"From a margin perspective they're very comparable," asserted Mark Pogharian, vice president of investor relations at Hershey. "There are some slight benefits, as an example advertising rates are a bit lower as you spread into lower-tier cities. But there's no penalty in terms of pricing and as you go into tier two and tier three, the further down you go obviously the pack size changes and there's more traditional trade that's part of the mix. But that doesn't cause a margin penalty".
Hershey is also planning to increase its activity in supermarkets and hypermarkets across the country by working more closely with retail partners to drive traffic. In-store sampling "to drive everyday trial and repeat", would be part of that plan, said Bilbrey. He also mentioned the company planned to increase its exposure in the "fast growing e-commerce channel".
At Shanghai Golden Monkey, Hershey said it expected the results from its new assets to improve. The company admitted the Chinese confectioner was dilutive to its earnings in the first quarter. However, Hershey said it was hopeful results would be stronger in the second half of the year pointing to the unit's "solid pipeline" of snack and non-chocolate candy new products. Shanghai Golden Monkey's assets would also be used to launch Brookside into the market.
Jonathan Feeney, principal of Athlos Research, said the long-term drivers for Hershey in China – modern trade, urbanisation and consumer spending – "still look strong". He insisted he remained "bullish on the cross-channel synergies for Hershey with SGM and potential acceleration in its instant consumption business".
However, this year now appears to be set to full below Hershey's initial expectations. Hershey now expects growth for the category to be in the high single digits, down from its earlier forecast of double-digit growth.
The challenges in China will hit the overall results for the year, the company predicts. Hershey cut its target for growth in annual sales, which it now expects to increase between 4.5% and 5.5%, down from its January estimate of between 5.5% and 7.5%.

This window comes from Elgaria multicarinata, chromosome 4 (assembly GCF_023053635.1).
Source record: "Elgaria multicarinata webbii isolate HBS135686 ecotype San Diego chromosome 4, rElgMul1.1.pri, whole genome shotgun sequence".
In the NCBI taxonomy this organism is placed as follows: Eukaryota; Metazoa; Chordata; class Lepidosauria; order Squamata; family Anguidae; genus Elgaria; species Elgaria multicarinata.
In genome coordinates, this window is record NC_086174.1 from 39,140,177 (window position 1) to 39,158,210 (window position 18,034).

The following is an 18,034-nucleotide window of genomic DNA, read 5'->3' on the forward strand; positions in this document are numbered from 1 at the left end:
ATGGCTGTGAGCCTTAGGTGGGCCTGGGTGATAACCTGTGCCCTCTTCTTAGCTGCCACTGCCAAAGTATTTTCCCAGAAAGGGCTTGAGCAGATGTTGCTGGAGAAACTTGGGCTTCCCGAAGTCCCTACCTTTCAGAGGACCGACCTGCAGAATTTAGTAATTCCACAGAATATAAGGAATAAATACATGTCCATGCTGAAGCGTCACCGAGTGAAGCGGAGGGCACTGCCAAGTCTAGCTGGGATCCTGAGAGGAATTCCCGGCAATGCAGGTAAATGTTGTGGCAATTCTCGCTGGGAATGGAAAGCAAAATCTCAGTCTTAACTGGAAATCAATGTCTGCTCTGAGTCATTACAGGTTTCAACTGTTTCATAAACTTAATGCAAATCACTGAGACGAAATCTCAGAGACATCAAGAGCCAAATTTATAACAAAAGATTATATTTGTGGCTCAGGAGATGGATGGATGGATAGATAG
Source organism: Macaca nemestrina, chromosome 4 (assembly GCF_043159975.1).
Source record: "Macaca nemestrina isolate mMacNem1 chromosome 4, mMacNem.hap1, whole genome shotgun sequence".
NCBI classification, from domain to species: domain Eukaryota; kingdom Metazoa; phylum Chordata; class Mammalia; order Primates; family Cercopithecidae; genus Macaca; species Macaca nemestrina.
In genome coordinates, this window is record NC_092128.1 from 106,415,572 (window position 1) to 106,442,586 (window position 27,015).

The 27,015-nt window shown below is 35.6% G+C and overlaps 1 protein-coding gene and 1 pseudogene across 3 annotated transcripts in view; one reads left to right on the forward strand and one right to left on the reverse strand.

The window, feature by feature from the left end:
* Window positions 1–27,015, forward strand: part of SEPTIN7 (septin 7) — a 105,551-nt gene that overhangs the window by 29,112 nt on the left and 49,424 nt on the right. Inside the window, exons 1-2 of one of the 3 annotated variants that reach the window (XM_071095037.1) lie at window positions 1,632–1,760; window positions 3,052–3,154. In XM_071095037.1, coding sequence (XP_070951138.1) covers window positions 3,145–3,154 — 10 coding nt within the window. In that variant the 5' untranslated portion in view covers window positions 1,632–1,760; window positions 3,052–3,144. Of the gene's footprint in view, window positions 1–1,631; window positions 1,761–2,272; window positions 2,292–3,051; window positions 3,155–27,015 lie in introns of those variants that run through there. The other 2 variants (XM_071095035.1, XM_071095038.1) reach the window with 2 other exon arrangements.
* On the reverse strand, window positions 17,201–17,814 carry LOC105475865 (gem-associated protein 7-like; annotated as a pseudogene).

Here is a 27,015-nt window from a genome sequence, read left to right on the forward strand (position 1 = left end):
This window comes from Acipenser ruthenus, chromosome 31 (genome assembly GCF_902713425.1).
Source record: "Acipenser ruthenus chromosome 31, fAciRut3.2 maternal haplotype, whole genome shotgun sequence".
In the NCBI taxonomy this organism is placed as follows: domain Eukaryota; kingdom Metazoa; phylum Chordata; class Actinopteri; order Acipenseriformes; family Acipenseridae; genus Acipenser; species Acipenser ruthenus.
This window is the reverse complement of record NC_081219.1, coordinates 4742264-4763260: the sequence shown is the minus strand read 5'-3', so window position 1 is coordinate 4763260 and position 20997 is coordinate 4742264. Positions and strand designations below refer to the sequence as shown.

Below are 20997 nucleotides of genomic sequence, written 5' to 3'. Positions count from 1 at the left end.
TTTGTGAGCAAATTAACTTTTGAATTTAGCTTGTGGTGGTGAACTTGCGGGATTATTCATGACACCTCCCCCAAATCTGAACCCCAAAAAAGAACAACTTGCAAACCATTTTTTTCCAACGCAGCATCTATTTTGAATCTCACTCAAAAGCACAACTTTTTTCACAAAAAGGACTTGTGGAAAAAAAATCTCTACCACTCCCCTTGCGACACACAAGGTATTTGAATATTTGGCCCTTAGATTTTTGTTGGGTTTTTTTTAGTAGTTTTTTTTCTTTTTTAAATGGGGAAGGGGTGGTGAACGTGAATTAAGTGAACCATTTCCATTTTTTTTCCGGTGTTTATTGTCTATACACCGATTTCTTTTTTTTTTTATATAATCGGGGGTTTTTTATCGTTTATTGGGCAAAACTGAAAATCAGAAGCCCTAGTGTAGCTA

However, Bilbrey said Hershey's "China chocolate plan … remains relatively intact" versus its original plan. Together with the adjustments the company has made in achieving its goal, the management team seemed confident it could recover in China. Issues in consumer confidence, GDP, the company believed were "cyclical".
"We don’t think it's as much structural," said Bilbrey. "In fact some of the structural changes we think actually help us in the long run, things like urbanisation, as well as more of a consumer economy which is what the government's pushing."
Net sales in China over the remainder of the year, Hershey said, will "sequentially improve". This is expected to be driven by performance in the second half of the year, added Pogharian.
"We believe we have the right brands, the right growth plan, markets will moderate as we're certainly seeing right now over time, but on a long term basis we continue to believe our model's a good model. Obviously volume is a magic elixir on some of these things, so you also have to manage pace in investment along with that but we really believe that we have the right plans in place and over time we’ll continue to grow in China, mainly around distribution and portfolio expansion for the near term anyway."